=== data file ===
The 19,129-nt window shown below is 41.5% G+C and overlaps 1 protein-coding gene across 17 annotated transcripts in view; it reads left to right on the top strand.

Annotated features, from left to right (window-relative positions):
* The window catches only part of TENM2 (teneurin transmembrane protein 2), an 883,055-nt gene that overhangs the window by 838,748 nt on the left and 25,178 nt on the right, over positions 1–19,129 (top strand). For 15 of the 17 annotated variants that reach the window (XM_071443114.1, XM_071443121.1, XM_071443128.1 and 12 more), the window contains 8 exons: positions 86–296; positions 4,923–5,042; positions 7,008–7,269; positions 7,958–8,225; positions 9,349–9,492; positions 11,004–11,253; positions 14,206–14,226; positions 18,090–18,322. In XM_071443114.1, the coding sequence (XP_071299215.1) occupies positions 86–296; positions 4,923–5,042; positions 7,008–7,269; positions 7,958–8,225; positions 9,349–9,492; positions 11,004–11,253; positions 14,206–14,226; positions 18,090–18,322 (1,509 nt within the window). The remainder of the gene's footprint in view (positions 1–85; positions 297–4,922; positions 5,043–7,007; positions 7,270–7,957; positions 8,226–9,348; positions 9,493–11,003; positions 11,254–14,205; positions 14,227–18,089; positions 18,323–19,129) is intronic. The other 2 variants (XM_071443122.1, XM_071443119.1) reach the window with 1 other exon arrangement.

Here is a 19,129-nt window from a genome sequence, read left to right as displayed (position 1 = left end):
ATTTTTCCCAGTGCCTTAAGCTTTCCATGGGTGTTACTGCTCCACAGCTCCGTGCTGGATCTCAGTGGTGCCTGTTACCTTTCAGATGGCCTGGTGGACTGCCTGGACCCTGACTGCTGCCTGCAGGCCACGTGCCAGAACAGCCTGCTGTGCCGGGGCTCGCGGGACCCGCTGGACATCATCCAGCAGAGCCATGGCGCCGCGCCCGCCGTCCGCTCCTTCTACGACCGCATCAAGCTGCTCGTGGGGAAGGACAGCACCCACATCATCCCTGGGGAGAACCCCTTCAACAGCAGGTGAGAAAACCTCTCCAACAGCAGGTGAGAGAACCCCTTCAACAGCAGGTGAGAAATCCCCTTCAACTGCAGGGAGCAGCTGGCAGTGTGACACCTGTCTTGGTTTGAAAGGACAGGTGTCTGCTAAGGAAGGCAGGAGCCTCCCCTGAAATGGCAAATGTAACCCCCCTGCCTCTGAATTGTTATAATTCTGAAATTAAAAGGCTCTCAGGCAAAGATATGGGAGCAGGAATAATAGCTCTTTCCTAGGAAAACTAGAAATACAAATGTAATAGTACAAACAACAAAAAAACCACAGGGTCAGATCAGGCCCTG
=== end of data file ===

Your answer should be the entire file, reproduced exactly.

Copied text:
The 19,129-nt window shown below is 41.5% G+C and overlaps 1 protein-coding gene across 17 annotated transcripts in view; it reads left to right on the top strand.

Annotated features, from left to right (window-relative positions):
* The window catches only part of TENM2 (teneurin transmembrane protein 2), an 883,055-nt gene that overhangs the window by 838,748 nt on the left and 25,178 nt on the right, over positions 1–19,129 (top strand). For 15 of the 17 annotated variants that reach the window (XM_071443114.1, XM_071443121.1, XM_071443128.1 and 12 more), the window contains 8 exons: positions 86–296; positions 4,923–5,042; positions 7,008–7,269; positions 7,958–8,225; positions 9,349–9,492; positions 11,004–11,253; positions 14,206–14,226; positions 18,090–18,322. In XM_071443114.1, the coding sequence (XP_071299215.1) occupies positions 86–296; positions 4,923–5,042; positions 7,008–7,269; positions 7,958–8,225; positions 9,349–9,492; positions 11,004–11,253; positions 14,206–14,226; positions 18,090–18,322 (1,509 nt within the window). The remainder of the gene's footprint in view (positions 1–85; positions 297–4,922; positions 5,043–7,007; positions 7,270–7,957; positions 8,226–9,348; positions 9,493–11,003; positions 11,254–14,205; positions 14,227–18,089; positions 18,323–19,129) is intronic. The other 2 variants (XM_071443122.1, XM_071443119.1) reach the window with 1 other exon arrangement.

Here is a 19,129-nt window from a genome sequence, read left to right as displayed (position 1 = left end):
ATTTTTCCCAGTGCCTTAAGCTTTCCATGGGTGTTACTGCTCCACAGCTCCGTGCTGGATCTCAGTGGTGCCTGTTACCTTTCAGATGGCCTGGTGGACTGCCTGGACCCTGACTGCTGCCTGCAGGCCACGTGCCAGAACAGCCTGCTGTGCCGGGGCTCGCGGGACCCGCTGGACATCATCCAGCAGAGCCATGGCGCCGCGCCCGCCGTCCGCTCCTTCTACGACCGCATCAAGCTGCTCGTGGGGAAGGACAGCACCCACATCATCCCTGGGGAGAACCCCTTCAACAGCAGGTGAGAAAACCTCTCCAACAGCAGGTGAGAGAACCCCTTCAACAGCAGGTGAGAAATCCCCTTCAACTGCAGGGAGCAGCTGGCAGTGTGACACCTGTCTTGGTTTGAAAGGACAGGTGTCTGCTAAGGAAGGCAGGAGCCTCCCCTGAAATGGCAAATGTAACCCCCCTGCCTCTGAATTGTTATAATTCTGAAATTAAAAGGCTCTCAGGCAAAGATATGGGAGCAGGAATAATAGCTCTTTCCTAGGAAAACTAGAAATACAAATGTAATAGTACAAACAACAAAAAAACCACAGGGTCAGATCAGGCCCTG